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THU0185 Biologics-Induced Autoimmune Renal Abnormalities: Systematic Literature Review and Analysis of A Monocentric Cohort of 707 Adult Patients Affected by Rheumatic Disease
  1. M. Piga,
  2. E. Chessa,
  3. V. Ibba,
  4. V. Mura,
  5. A. Vacca,
  6. P. Garau,
  7. A. Gabba,
  8. G. Porru,
  9. A. Cauli,
  10. A. Mathieu
  1. Chair Of Rheumatology And Rheumatology Unit, University Clinic Of Cagliari, Cagliari, Italy


Background The use of biological drugs has been linked with the paradoxical development of systemic and organ specific autoimmune processes.

Objectives To describe the features of biologics-induced autoimmune renal abnormalities (AIRA) through a systematic review and the analysis of 707 adult patients with inflammatory rheumatic disease (IRD) followed-up in a third level center of Rheumatology.

Methods Using PubMed a systematic review was carried out according to PRISMA guidelines and included the following Mesh terms: “Arthritis, Rheumatoid” OR “Arthritis, Psoriatic” OR “Spondylitis, Ankylosing” AND “infliximab” OR “TNFR-Fc fusion protein” OR “golimumab” OR “adalimumab” OR “certolizumab pegol” OR “rituximab” OR “tocilizumab” OR “abatacept” AND “Glomerulonephritis” OR “Nephrotic Syndrome” OR “Nephrosis, Lipoid”. Last Medline was performed on the 31/08/2013.

A retrospective analysis of 707 adult patients with IRD, of which 427 Rheumatoid Arthritis (RA), 168 Ankylosing Spondylitis (AS) and 112 Psoriatic Arthritis (PsA), treated with biologics between 2004 and 2013, was performed. All patients have been prospectively followed-up and have had blood tests and urine analysis at least three times per year. The aim was to identify those patients that developed biologics-induced AIRA.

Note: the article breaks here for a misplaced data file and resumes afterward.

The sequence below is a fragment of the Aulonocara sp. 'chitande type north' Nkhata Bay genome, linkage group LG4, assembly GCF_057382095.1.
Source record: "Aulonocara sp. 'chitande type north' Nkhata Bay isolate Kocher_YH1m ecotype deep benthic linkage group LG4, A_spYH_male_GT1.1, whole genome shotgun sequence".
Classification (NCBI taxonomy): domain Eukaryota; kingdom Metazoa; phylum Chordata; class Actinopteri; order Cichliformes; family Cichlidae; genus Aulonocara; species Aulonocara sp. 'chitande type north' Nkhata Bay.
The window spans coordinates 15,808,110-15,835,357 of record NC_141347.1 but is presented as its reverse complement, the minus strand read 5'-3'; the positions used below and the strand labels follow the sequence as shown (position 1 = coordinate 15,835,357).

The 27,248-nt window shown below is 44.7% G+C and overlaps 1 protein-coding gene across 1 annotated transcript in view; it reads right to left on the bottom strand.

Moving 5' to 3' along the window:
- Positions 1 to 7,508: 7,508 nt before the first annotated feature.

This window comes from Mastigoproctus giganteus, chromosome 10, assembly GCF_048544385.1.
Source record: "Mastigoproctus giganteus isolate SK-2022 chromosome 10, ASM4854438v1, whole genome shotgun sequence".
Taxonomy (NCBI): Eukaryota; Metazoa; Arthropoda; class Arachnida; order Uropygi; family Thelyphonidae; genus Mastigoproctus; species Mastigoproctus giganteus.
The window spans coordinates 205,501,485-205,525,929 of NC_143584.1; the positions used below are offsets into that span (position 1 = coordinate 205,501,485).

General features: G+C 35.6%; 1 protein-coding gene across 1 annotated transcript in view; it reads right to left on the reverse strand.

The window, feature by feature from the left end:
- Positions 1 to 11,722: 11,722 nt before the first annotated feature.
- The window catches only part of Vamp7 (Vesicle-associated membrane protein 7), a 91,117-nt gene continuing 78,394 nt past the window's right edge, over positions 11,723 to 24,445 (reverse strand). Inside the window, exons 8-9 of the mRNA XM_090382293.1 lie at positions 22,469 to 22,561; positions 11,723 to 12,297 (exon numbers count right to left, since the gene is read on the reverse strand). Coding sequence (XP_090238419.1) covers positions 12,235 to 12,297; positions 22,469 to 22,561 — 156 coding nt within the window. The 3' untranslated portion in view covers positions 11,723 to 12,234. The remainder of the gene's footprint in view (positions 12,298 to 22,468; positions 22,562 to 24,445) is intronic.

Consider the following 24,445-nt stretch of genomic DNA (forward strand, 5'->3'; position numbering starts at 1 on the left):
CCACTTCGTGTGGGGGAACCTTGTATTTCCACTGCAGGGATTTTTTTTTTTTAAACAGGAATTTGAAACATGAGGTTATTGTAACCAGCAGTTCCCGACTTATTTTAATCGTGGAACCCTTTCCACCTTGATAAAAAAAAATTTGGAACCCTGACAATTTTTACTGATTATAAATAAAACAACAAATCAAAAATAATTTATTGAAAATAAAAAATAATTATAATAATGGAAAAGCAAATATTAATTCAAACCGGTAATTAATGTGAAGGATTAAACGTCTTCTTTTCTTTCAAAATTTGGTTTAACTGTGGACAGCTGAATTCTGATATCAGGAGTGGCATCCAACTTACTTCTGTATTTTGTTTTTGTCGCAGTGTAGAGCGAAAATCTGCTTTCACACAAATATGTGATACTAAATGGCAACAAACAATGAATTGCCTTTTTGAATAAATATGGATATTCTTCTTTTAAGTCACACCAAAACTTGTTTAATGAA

According to clinical manifestations and kidney histology the cases identified by systematic review and cohort analysis were classified as: A) Glomerulonephritis associated with systemic vasculitis (GNSV), B) glomerulonephritis in lupus-like syndrome (GNLS), C) other autoimmune renal disorders (OARD).

Results The literature search identified 1687 articles from which 22 were considered relevant for the present study for a total of 28 case reports. The retrospective cohort analysis retrieved 3 cases. Data have been pooled.

Twenty-three patients identified were on biologics treatment because RA, 4 had AS and 4 had PsA. TNF-alpha blockers were responsible for AIRA in all identified cases: 17 etanercept, 9 adalimumab and 7 infliximab. AIRA usually appeared within 12 months since the beginning of anti-TNF-alpha therapy, but 8 cases were diagnosed later. The 31 cases identified were classified as: 12 with OARD (5 membranous GN, 3 IgA nephropathy, 1 mesangial GN, 1 minimal change GN, 1 necrotizing GN, 1 not biopsied), 11 with GNSV (3 necrotizing-crescentic GN, 2 necrotizing GN, 2 pauci-immune GN, 1 Schönlein-Henoch IgA nephropathy, 3 not biopsied), 8 with GNLS (1 class III, 3 class IV, 4 not biopsied). Age at onset was younger in GNLS (38.9±13.6 years, 7 female) than in OARD (54.7±13.0 years; 6F) and GNSV (48.6±14.5 years, 6F). Better prognosis was associated with GNLS (75% complete and 25% partial resolution) and treatment with corticosteroids and immunosuppressant, whilst worse prognosis was associated with GNSV, OARD and lack of anti-TNF-alpha withdrawal. End stage renal failure was reported in 2 cases with GNSV and 1 with OARD whilst 1 dead was reported in GNSV.

Conclusions Patients with IRD may suffered from biologics-induced AIRA which are apparently associated only with anti-TNF-alpha and although rare they may be life-threatening. If AIRA occur biologics must be discontinued and the patient should be treated according to clinical manifestations and biopsy findings.

Disclosure of Interest : None declared

DOI 10.1136/annrheumdis-2014-eular.4524

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